‘Self’ Portraits from Pabwoc Village: Photography and relationship in my research practice.

In this discussion I will briefly present my decade of involvement in Northern Uganda through a history of my photographic practice. Cognizant of the often ambivalent role of photography in encounters, I will critically query the role that photos have played in building and maintaining my relationships- with both community members in rural Northern Uganda, and with academics, activists, and a greater ‘public’ here in Canada. I will then detail a new, in-progress exhibition project centering around ‘self’ portraits taken during my PhD research in 2012, and seek genuine conversation about art, research, and collaboration in terms of both methodology and alternative dissemination.


March 26

T’ai Smith
Assistant Professor, Art History, Visual Art & Theory, UBC
Textile Diagrams

This presentation will consider how manufacturers in Europe and America codified textile and clothing production through the use of diagrams: lace and embroidery patterns (first developed in the sixteenth century), draft notation systems for weaving (seventeenth and eighteenth century), and sewing patterns (nineteenth century). Combining an examination of these diagrams with a Marxian analysis, I will show how these artifacts of material culture can help us understand different moments in the movement from proto-industrial to consumer capitalism.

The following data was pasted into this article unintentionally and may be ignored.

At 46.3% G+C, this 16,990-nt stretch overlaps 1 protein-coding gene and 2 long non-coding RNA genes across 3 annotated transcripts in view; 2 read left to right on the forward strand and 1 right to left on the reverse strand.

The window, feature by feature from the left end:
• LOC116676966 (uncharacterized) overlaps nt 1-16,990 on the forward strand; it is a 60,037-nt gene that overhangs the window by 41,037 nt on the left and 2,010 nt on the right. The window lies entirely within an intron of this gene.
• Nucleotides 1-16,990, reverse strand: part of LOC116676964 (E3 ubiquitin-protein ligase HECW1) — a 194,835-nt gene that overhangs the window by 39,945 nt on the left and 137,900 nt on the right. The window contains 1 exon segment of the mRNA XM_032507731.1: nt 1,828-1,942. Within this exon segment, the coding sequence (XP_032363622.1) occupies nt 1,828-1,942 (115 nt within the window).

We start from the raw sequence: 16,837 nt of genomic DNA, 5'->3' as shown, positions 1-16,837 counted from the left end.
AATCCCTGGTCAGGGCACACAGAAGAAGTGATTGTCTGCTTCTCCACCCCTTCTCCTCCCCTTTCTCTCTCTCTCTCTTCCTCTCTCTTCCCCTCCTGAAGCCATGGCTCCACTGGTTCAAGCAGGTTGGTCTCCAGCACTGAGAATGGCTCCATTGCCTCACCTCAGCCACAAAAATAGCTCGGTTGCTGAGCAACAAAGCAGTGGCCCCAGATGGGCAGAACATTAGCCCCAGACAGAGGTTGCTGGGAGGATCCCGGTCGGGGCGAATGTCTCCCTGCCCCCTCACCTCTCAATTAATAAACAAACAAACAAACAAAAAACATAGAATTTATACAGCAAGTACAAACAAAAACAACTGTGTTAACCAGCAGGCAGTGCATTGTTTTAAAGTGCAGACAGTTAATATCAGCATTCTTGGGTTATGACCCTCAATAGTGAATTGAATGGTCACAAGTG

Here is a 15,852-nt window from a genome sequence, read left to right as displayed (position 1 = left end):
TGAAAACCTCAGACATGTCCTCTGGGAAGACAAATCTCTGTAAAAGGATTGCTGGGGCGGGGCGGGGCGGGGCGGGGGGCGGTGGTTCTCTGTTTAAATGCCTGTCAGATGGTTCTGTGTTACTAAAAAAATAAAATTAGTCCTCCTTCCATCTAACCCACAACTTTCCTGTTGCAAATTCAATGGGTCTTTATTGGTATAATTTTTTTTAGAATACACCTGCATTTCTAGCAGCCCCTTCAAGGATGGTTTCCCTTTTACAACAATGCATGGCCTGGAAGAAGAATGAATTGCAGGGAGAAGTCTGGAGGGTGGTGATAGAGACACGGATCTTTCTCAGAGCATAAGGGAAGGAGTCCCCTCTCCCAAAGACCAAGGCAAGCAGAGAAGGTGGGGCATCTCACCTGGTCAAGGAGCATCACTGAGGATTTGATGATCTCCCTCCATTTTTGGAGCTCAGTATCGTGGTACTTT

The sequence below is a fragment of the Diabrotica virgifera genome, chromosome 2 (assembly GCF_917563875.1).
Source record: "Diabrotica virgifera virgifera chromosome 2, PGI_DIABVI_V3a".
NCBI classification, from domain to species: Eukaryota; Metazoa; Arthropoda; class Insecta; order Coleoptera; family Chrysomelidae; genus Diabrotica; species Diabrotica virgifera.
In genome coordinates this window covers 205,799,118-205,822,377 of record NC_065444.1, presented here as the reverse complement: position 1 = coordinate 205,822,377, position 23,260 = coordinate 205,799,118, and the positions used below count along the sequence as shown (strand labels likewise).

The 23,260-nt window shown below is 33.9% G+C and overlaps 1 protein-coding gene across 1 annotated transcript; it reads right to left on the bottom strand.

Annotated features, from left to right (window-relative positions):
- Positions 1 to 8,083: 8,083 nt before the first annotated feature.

April 9                        

Kamal Arora
PhD Candidate, Anthropology, UBC
Sikh Women in New Delhi’s ‘Widow Colony’: On Affective Religious Practice, Memory, and the Material

This talk examines contemporary affective gendered religious practice, memory, and the material among Sikh widows in New Delhi’s “Widow Colony.” How are religious practices called upon to enforce memories of violence directed towards Sikhs in 1984, effectively leading to a community of widows? How does the materiality of the gurdwara (Sikh place of worship) intersect with the continued trauma and violence experienced by Sikh widows? How do women carve out a public space for community-building in a highly gendered landscape? Based on fieldwork carried out between 2012 and 2014, I argue that violence and memory become embedded not only in the body but in material forms and the place and temporal landscape of the ‘Widow Colony’ itself. The gurdwara space has been re-appropriated away from formal religious practice by the women of the colony, functioning as a place which enables the subversive exchange of local knowledges and viewpoints. These insights regarding the embeddedness of the gendered body allows us to consider how emotions work to mediate relationships among these particular forms of materiality, in the context of the 1984 violence, the Delhi gangrape and proliferating conversations around urban space and gendered violence.

Her work is supported by UBC and the Social Sciences and Humanities Research Council of Canada.


Conveners: Dr. Fuyubi Nakamura, Curator, Asia MOA, Dr. Nuno Porto, Associate Director, Research & Co-Curator, Africa, MOA and Dr. Anne Murphy, Associate Professor, Department of Asian Studies at UBC.


Image: Portrait of Emperor Qianlong in ceremonial robe  © The Palace Museum.


Interdisciplinary Seminar Series on Visual and Material Culture


3:30-4:30pm on Thursdays, January-April


If you have questions, please contact Fuyubi:

Past Programs